Kendal is a busy market town and key administrative centre in the county of Cumbria. Located on the edge of the Lake District National Park, it is an excellent centre for touring the southern lakes and surrounding country.
Beautifully situated in the Kent Valley, Kendal's grey limestone buildings and cottages are surrounded by rolling hills and limestone fells. The town is famous for its Mint Cake, a hard mint-flavoured candy bar, traditionally used as an energy snack for trekking and expeditions around the world.
Kendal was granted a market charter in 1189, and during the 13th century became a thriving wool centre. In 1331 Edward III granted protection to John Kempe of Flanders, following which a number Flemish weavers came to settle here. These skilled artisans brought much prosperity to the town and the locally made 'Kendal Green' cloth became famous throughout the land. Much of the industrial and social history of the area is told in the Museum of Lakeland Life and Industry, which is housed in part of the Abbot Hall (1759). Echoes of the wool trade can also be seen several old pub names in the town such as the Fleece and Woolpack.
Kendal Hills (Image Pixabay)
One of the town's delightful features are the 'yards', accessed through arches on either side of the main streets, and the walled paths called 'ginnels'. The Market Place holds regular street markets on Mondays, Wednesdays and Saturdays. The old Victorian entrance to the Market Hall has been repurposed as the entrance to the Westmorland Shopping Centre.
The Normans built a 12th-c. castle on a hill to the east of the town. It was once the seat of the Parr family, and of Katherine Parr (1512) who became Henry Vlll's sixth and surviving wife. A public park now surrounds the castle ruins. The stone built Castle Dairy, in Wildman Street, served the castle during Katherine Parr's time. It is the oldest habitable house in the town and has many interesting period features, including carved oak beams and panelling.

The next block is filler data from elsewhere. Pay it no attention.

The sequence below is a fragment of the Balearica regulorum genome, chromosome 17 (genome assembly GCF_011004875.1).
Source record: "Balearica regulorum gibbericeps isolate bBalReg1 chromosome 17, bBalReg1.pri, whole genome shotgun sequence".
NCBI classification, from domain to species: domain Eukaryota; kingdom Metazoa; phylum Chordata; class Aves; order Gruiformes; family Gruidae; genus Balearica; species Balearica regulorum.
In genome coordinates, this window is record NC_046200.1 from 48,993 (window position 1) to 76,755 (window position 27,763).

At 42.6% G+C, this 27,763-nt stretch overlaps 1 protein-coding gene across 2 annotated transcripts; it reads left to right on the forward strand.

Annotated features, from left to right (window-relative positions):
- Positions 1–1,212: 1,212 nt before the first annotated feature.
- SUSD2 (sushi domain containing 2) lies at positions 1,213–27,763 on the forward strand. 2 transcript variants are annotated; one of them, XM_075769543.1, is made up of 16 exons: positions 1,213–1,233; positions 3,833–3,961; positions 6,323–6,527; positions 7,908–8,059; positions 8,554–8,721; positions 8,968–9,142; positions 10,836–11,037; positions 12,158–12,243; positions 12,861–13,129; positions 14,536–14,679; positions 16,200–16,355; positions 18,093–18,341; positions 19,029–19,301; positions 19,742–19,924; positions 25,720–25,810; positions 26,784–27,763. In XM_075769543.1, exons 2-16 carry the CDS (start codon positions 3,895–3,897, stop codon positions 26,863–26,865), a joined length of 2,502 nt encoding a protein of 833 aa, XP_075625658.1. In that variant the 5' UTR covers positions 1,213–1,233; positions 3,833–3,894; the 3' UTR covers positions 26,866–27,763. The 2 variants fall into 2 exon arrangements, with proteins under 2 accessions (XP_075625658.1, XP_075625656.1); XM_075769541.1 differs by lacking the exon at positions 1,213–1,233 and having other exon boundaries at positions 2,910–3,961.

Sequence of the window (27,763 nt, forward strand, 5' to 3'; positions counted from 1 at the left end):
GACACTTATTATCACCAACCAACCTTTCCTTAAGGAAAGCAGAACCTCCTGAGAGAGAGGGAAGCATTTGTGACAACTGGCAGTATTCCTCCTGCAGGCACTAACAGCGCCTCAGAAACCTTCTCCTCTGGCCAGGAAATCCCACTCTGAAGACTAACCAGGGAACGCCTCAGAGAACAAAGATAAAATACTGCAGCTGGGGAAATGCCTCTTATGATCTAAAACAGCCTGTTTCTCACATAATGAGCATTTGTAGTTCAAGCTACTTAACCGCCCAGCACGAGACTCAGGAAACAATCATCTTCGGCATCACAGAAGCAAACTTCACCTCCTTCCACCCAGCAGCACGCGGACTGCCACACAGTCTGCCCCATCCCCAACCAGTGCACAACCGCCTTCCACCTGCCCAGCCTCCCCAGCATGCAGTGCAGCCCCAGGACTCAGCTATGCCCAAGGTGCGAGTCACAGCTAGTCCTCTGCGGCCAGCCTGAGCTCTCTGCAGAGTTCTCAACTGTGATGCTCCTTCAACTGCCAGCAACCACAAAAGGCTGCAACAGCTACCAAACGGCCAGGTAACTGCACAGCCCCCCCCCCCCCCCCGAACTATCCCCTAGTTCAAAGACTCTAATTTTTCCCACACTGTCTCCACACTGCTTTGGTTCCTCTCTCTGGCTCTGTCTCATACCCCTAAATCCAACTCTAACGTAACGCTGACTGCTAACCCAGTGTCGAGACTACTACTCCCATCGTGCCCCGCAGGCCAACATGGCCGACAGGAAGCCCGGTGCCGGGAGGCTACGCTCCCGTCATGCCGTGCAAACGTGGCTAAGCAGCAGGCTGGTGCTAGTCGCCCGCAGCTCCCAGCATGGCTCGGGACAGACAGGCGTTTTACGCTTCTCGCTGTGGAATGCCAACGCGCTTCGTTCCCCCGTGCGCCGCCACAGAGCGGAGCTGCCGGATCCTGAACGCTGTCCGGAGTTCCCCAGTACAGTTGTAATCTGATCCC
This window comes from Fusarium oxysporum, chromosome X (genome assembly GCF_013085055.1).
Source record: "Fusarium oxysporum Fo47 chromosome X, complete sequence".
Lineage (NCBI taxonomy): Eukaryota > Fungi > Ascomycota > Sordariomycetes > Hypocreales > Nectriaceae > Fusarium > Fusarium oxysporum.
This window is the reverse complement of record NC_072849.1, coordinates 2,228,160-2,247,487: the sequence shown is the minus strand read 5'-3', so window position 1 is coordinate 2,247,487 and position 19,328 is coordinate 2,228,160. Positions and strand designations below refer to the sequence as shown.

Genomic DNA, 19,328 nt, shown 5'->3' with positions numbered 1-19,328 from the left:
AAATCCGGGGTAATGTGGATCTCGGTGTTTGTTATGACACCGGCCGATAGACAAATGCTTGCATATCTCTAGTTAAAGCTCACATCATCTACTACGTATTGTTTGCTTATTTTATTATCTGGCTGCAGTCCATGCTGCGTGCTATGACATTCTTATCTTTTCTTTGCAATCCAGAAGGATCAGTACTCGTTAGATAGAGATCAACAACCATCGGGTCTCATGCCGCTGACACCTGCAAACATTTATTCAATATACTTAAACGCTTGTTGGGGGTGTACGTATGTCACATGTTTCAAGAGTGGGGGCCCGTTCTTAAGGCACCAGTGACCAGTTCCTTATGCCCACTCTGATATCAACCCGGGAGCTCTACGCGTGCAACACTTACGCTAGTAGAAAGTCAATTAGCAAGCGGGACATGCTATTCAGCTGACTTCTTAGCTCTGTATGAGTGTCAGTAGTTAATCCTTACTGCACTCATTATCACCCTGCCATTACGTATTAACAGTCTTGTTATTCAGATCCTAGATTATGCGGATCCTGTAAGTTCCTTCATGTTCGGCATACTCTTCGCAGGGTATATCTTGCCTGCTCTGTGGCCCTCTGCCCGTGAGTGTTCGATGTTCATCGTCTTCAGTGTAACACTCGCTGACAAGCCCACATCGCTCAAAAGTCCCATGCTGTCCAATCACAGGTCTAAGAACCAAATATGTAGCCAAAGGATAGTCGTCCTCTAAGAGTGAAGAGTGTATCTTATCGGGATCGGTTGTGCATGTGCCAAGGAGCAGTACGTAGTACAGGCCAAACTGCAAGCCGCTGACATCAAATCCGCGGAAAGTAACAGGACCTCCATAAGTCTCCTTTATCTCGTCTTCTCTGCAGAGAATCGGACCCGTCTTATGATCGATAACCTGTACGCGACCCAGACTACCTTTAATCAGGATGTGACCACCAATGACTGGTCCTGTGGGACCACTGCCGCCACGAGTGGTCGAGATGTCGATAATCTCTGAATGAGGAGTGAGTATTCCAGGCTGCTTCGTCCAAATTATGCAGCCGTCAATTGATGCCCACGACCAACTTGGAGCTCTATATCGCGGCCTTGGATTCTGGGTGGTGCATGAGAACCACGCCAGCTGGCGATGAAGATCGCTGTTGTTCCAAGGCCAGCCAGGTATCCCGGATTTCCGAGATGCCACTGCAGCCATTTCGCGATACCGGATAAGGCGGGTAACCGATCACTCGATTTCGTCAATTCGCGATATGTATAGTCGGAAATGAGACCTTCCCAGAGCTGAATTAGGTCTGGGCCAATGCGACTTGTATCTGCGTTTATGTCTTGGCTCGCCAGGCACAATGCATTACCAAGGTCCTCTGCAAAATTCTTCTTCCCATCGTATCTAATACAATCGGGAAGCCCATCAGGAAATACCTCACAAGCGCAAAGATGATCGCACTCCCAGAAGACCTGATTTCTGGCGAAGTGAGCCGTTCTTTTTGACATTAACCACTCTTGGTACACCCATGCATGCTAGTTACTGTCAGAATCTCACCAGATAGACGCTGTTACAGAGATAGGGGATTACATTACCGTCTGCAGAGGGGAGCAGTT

The Brewery Arts Centre building (which brewed beer up until 1968) has been repurposed as a community hub. Open all year round, it provides entertainment with a small gallery, theatre, exhibitions and seasonal events.
The Town Hall began as Assembly Rooms in 1825. Included in its many civic treasures are the relics of the cloth trade and Katherine Parr's Book of Devotions.
Kendal's impressive parish church of Holy Trinity was built on the proceeds of the 13th-c wool trade. It is a large rectangular building, over 100ft (30m) across. One of the widest churches in the country. Within the nave are a number of family chapels, including that of the Parr family. Next to the church is the Abbot Hall Art Gallery and museum, located in a fine Georgian house with period furnishings.
A number historic trails can be traced around the town. You can also walk straight out of the town onto the nearby hills where you will find some of the most pleasant countryside. One excellent trail is the northern pathway along the River Kent, leading to Burneside and beyond to Staveley. Also a few miles southwest of Kendal sits a high limestone ridge known as Scout Scar, which provides spectacular views over the fells.
Several festivals are held annually in the town, including varied entertainments of the 'Kendal Gathering', in late August.
This fine 18th-century mansion, located in a quiet park beside the River Kent, has been restored to its former elegance. It houses an art gallery and cultural centre. On display are works by Romney, Gardner, Turner and Ruskin. Plus a permanent collection of 18th and 19th-century watercolours of local scenes and 20th-c British art.
Opening times: see website for details
Location: Kirkland, Kendal LA9 5AL
Tel: 01539 722464
Founded in 1796, the museum covers the archaeology and natural history of Cumbria. There is also an exhibition devoted to the author Alfred Wainwright, who was once an honorary clerk to the museum.
Opening times: Thur, Fri, Sat from 9:30 to 4:30pm - Admission Charge
Location: Station Rd, Kendal LA9 6BT
Tel: 01539 815597
The ruins of two castles sit high on opposite banks of the River Kent. Built to defend against border raiders, who regularly swept down from the north. Later raided as a quarry for local building materials, very little remains of these two fortresses today. Castle Howe is just an earthworks and the 13th-c Kendal Castle is now just a few shattered walls. Free Access.
Housed in Abbot Hall's stable block, the museum covers the social and industrial history of the Lake District. There is a variety of exhibits, including period rooms, a Victorian Cumbrian street scene, a farming display, and several arts and crafts exhibits.
Opening times: see website for details.
Location: Abbot Hall Art Gallery, Kirkland, Kendal LA9 5AL